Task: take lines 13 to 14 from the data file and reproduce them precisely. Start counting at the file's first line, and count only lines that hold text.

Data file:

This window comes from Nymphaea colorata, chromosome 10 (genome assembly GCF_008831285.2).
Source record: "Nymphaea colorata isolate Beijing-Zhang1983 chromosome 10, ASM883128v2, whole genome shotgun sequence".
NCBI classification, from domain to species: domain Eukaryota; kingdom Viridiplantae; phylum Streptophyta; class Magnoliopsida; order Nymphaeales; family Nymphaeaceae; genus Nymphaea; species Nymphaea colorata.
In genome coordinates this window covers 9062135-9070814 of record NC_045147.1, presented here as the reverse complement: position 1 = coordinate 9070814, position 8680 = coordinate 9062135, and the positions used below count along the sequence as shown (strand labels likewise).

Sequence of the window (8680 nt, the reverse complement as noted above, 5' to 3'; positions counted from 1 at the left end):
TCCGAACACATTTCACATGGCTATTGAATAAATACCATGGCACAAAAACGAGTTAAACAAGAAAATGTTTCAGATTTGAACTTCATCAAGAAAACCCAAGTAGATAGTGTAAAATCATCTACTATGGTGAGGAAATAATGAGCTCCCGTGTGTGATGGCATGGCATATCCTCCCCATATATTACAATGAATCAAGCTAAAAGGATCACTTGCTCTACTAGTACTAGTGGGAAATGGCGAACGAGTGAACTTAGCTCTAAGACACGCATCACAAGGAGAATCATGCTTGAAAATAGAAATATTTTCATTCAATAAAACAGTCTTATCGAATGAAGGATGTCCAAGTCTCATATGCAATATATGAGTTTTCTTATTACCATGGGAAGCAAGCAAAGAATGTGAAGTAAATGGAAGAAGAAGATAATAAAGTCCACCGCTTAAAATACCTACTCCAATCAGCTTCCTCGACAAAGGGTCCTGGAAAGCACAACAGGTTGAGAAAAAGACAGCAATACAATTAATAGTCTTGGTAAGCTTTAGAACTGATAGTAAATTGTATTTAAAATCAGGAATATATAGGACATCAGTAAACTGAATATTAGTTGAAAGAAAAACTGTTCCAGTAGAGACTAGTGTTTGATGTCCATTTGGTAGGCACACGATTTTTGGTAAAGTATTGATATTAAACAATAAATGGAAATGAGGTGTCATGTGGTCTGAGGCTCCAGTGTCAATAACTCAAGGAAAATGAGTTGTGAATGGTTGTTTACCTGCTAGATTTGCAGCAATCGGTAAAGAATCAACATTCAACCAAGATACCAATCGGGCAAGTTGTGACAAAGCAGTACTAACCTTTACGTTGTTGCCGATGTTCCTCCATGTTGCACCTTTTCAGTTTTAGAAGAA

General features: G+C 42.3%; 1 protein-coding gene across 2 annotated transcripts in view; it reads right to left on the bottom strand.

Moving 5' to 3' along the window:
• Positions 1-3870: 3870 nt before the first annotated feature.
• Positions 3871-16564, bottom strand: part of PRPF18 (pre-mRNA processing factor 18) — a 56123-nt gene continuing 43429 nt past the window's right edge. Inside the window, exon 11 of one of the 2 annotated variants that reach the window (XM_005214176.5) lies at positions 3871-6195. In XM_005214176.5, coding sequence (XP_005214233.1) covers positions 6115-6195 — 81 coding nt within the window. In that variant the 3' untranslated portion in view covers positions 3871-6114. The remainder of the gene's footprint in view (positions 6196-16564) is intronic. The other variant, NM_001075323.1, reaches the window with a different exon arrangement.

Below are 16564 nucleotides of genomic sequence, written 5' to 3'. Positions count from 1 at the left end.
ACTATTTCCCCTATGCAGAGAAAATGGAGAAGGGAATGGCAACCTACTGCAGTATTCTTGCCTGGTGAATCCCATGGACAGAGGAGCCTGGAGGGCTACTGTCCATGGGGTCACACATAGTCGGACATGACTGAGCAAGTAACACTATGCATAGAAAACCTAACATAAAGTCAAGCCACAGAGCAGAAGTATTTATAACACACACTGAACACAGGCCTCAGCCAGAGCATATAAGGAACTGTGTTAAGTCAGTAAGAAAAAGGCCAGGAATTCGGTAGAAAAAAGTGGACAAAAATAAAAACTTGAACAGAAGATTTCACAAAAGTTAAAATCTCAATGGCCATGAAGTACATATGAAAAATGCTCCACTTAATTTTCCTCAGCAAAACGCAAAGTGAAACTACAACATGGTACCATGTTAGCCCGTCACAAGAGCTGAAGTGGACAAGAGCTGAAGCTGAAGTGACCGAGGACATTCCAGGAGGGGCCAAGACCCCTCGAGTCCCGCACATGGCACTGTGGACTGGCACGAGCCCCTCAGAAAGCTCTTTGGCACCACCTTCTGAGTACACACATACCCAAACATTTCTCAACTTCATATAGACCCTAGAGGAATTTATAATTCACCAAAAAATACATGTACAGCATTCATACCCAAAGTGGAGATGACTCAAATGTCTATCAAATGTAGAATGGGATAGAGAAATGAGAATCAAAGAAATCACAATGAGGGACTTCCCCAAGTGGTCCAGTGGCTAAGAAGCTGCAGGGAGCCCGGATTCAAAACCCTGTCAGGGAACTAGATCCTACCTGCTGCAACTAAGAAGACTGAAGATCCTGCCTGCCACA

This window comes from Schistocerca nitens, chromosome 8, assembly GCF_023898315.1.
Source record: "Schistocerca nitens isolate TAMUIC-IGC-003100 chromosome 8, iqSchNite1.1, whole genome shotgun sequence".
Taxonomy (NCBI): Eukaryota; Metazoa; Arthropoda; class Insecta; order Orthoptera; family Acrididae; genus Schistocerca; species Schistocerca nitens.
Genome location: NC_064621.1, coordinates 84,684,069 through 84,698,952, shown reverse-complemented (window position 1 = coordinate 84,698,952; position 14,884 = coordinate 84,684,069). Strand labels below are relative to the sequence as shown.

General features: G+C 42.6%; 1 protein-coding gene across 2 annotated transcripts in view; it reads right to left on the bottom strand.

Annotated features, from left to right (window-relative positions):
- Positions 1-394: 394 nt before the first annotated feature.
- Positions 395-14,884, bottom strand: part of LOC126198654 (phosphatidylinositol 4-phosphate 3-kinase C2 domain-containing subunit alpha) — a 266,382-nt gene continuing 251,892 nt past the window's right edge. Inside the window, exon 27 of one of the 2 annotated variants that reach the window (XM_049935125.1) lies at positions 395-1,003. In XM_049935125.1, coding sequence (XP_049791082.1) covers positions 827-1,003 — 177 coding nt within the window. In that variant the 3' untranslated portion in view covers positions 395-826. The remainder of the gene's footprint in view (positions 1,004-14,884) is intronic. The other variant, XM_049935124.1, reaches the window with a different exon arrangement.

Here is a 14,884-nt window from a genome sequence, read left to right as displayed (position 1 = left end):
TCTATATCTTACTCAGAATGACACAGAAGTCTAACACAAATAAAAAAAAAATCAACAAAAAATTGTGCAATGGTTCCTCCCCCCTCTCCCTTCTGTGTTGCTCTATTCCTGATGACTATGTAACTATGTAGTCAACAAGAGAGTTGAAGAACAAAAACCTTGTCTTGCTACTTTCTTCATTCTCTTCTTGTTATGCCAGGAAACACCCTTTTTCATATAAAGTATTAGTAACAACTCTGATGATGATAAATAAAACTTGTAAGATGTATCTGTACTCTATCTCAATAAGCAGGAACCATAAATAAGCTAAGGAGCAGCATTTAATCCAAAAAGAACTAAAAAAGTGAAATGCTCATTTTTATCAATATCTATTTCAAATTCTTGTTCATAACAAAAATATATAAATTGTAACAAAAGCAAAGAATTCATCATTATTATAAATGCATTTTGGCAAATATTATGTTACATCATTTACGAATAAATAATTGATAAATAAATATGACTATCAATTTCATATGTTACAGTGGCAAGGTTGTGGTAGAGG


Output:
This window comes from Schistocerca nitens, chromosome 8, assembly GCF_023898315.1.
Source record: "Schistocerca nitens isolate TAMUIC-IGC-003100 chromosome 8, iqSchNite1.1, whole genome shotgun sequence".